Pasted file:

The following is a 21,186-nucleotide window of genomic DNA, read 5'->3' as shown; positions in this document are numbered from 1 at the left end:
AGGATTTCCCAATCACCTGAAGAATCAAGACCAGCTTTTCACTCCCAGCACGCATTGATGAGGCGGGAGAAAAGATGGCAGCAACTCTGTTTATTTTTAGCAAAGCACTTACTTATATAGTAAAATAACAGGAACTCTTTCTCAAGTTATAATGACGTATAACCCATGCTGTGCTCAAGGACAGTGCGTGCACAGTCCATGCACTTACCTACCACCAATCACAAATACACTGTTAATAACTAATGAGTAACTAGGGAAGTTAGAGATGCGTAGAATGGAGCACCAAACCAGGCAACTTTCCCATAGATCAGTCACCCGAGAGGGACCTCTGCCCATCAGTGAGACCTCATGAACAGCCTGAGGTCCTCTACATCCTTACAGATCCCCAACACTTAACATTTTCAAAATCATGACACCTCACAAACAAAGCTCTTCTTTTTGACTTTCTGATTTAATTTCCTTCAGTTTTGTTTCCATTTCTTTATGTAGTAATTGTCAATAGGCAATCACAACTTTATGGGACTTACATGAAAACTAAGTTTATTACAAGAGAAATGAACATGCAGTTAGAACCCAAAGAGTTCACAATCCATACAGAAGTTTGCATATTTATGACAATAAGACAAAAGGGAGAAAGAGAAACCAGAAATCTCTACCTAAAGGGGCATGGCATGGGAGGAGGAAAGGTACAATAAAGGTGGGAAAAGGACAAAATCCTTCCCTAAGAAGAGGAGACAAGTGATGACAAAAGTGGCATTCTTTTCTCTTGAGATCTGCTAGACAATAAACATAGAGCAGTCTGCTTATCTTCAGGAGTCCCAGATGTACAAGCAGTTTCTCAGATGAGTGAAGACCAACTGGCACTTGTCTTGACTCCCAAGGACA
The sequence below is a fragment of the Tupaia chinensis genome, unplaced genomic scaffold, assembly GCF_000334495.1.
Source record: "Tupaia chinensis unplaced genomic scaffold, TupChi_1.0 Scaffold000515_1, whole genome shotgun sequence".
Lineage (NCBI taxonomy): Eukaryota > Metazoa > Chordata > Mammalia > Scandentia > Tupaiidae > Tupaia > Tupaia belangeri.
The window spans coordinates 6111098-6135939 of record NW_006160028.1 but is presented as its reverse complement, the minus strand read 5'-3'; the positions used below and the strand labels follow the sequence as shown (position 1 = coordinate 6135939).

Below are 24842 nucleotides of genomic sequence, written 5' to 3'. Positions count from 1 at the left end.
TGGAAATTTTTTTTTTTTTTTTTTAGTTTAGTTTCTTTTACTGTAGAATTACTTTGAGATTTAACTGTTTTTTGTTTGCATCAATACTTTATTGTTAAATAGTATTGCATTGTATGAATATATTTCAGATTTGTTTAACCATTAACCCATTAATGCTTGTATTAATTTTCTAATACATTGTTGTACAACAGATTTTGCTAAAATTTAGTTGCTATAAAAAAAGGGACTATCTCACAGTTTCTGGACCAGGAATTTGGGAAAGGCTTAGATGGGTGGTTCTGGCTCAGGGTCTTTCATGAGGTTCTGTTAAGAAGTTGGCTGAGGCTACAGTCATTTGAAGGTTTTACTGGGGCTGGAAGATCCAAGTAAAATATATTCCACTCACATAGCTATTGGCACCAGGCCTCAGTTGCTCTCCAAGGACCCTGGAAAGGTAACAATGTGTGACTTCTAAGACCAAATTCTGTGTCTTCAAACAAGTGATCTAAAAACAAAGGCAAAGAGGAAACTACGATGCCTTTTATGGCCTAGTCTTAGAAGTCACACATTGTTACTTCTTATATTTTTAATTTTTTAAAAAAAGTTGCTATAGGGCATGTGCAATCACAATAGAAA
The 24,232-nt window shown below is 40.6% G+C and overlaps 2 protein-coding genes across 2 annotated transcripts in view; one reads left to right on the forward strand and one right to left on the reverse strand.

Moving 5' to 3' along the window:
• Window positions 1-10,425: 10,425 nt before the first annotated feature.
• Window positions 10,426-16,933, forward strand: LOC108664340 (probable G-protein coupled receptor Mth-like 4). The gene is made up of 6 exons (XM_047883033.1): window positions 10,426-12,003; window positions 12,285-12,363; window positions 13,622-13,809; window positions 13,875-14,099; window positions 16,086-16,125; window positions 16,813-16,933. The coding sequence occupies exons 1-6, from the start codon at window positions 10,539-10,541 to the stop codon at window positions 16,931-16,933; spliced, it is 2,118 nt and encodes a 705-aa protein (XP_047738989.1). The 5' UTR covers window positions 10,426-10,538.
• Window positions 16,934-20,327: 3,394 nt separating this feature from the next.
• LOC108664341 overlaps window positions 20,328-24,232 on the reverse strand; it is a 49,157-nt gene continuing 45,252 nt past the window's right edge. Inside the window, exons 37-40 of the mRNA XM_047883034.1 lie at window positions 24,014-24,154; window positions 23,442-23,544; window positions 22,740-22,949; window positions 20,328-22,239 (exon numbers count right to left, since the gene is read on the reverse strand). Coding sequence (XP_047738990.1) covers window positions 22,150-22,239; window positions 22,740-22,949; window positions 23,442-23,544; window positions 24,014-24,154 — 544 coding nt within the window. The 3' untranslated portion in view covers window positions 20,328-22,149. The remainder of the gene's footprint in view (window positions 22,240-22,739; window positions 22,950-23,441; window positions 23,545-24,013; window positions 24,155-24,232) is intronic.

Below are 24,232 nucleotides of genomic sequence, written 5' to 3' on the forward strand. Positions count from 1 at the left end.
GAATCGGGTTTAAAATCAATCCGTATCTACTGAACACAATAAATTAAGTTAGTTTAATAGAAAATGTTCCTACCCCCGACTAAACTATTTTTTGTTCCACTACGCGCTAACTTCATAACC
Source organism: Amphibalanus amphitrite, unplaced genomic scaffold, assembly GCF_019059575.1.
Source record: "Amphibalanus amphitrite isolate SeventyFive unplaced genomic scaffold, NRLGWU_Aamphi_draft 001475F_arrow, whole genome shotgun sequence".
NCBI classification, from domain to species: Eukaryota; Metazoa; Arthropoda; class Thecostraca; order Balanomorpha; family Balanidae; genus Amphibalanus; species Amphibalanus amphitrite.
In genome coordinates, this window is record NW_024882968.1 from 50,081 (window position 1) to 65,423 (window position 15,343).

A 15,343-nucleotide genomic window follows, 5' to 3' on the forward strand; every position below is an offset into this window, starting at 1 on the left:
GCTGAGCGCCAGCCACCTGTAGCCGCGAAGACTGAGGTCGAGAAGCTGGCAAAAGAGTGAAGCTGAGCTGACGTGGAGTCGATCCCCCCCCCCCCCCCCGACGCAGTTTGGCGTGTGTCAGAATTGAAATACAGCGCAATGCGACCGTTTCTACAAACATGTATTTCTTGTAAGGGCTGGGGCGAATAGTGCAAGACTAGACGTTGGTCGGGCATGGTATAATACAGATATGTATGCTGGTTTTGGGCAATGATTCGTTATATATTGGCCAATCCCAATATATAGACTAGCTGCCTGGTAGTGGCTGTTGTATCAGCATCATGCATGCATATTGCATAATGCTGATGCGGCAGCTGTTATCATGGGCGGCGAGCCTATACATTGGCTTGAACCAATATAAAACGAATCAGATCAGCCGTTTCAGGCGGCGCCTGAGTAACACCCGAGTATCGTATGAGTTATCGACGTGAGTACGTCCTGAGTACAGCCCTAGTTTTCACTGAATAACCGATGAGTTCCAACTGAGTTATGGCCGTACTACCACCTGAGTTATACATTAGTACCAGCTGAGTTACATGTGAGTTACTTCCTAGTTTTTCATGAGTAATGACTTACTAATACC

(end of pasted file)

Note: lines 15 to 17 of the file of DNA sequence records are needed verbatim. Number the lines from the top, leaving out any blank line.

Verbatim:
Below are 24,232 nucleotides of genomic sequence, written 5' to 3' on the forward strand. Positions count from 1 at the left end.
GAATCGGGTTTAAAATCAATCCGTATCTACTGAACACAATAAATTAAGTTAGTTTAATAGAAAATGTTCCTACCCCCGACTAAACTATTTTTTGTTCCACTACGCGCTAACTTCATAACC
Source organism: Amphibalanus amphitrite, unplaced genomic scaffold, assembly GCF_019059575.1.